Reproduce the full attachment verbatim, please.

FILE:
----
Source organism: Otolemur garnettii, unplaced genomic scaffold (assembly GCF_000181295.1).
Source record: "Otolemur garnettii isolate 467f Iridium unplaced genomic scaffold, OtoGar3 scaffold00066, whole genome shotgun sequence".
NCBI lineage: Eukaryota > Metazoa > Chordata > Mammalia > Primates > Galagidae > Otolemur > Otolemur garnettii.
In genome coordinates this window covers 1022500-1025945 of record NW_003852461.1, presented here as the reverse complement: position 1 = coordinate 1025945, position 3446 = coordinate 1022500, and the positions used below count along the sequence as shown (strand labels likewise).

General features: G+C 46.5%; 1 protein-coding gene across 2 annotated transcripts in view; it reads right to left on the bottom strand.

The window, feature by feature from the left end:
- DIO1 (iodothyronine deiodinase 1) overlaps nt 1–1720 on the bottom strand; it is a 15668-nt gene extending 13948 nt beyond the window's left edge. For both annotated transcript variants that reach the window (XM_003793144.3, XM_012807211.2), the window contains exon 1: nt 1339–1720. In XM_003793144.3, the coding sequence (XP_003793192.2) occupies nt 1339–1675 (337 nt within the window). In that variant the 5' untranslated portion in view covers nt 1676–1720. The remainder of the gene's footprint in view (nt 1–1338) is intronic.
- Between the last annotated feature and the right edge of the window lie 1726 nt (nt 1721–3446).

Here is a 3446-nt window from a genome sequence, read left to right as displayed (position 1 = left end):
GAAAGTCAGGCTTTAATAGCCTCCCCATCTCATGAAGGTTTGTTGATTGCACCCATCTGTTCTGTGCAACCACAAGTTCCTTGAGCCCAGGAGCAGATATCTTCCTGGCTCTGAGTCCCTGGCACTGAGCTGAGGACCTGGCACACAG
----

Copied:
Source organism: Otolemur garnettii, unplaced genomic scaffold (assembly GCF_000181295.1).
Source record: "Otolemur garnettii isolate 467f Iridium unplaced genomic scaffold, OtoGar3 scaffold00066, whole genome shotgun sequence".
NCBI lineage: Eukaryota > Metazoa > Chordata > Mammalia > Primates > Galagidae > Otolemur > Otolemur garnettii.
In genome coordinates this window covers 1022500-1025945 of record NW_003852461.1, presented here as the reverse complement: position 1 = coordinate 1025945, position 3446 = coordinate 1022500, and the positions used below count along the sequence as shown (strand labels likewise).

General features: G+C 46.5%; 1 protein-coding gene across 2 annotated transcripts in view; it reads right to left on the bottom strand.

The window, feature by feature from the left end:
- DIO1 (iodothyronine deiodinase 1) overlaps nt 1–1720 on the bottom strand; it is a 15668-nt gene extending 13948 nt beyond the window's left edge. For both annotated transcript variants that reach the window (XM_003793144.3, XM_012807211.2), the window contains exon 1: nt 1339–1720. In XM_003793144.3, the coding sequence (XP_003793192.2) occupies nt 1339–1675 (337 nt within the window). In that variant the 5' untranslated portion in view covers nt 1676–1720. The remainder of the gene's footprint in view (nt 1–1338) is intronic.
- Between the last annotated feature and the right edge of the window lie 1726 nt (nt 1721–3446).

Here is a 3446-nt window from a genome sequence, read left to right as displayed (position 1 = left end):
GAAAGTCAGGCTTTAATAGCCTCCCCATCTCATGAAGGTTTGTTGATTGCACCCATCTGTTCTGTGCAACCACAAGTTCCTTGAGCCCAGGAGCAGATATCTTCCTGGCTCTGAGTCCCTGGCACTGAGCTGAGGACCTGGCACACAG